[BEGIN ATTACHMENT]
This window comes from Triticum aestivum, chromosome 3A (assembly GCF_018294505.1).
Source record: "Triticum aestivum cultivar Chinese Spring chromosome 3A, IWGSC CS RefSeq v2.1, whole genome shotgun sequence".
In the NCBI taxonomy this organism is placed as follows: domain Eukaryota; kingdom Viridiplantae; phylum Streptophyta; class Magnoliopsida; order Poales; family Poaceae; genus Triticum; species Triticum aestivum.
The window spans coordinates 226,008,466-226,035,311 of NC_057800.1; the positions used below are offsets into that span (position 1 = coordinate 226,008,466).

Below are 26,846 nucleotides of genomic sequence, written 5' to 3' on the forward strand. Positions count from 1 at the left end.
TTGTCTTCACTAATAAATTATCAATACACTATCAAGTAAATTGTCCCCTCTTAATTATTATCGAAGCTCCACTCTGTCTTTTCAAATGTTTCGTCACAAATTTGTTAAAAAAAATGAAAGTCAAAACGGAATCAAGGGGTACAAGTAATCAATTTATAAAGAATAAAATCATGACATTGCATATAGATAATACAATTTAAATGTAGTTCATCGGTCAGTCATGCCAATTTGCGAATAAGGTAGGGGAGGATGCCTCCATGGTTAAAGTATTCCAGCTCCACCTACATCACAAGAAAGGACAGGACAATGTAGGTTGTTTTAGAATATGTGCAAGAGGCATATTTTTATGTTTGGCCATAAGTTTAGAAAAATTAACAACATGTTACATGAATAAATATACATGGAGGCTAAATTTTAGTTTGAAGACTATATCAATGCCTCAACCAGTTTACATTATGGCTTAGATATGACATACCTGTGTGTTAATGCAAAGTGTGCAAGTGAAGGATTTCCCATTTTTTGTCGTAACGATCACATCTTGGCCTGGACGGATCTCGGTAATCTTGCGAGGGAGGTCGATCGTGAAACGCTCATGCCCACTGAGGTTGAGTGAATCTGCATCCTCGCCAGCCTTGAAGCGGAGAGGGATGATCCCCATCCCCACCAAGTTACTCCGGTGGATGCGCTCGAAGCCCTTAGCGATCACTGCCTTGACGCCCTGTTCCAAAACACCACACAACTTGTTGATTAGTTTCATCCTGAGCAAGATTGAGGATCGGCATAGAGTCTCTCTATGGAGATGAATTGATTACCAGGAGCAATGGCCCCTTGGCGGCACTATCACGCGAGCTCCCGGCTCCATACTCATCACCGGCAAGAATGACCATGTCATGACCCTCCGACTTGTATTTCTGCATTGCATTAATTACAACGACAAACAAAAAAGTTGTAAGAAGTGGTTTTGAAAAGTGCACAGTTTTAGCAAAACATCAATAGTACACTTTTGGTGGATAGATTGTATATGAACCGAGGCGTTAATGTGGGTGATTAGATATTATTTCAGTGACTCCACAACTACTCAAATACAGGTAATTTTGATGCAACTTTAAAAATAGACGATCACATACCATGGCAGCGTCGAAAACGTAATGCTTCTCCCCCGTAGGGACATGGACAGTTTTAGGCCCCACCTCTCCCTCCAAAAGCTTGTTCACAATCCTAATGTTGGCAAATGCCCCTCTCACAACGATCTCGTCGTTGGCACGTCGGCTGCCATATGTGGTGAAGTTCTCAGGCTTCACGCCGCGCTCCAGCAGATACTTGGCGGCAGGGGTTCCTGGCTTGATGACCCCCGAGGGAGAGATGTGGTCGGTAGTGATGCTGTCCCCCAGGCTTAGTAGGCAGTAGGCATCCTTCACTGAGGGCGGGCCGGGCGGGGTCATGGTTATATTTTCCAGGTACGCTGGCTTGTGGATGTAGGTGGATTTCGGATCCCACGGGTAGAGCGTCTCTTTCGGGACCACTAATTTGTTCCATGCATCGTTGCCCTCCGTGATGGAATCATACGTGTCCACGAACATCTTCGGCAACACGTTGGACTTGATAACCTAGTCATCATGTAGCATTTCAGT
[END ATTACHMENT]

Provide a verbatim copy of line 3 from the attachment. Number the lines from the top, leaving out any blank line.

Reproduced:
In the NCBI taxonomy this organism is placed as follows: domain Eukaryota; kingdom Viridiplantae; phylum Streptophyta; class Magnoliopsida; order Poales; family Poaceae; genus Triticum; species Triticum aestivum.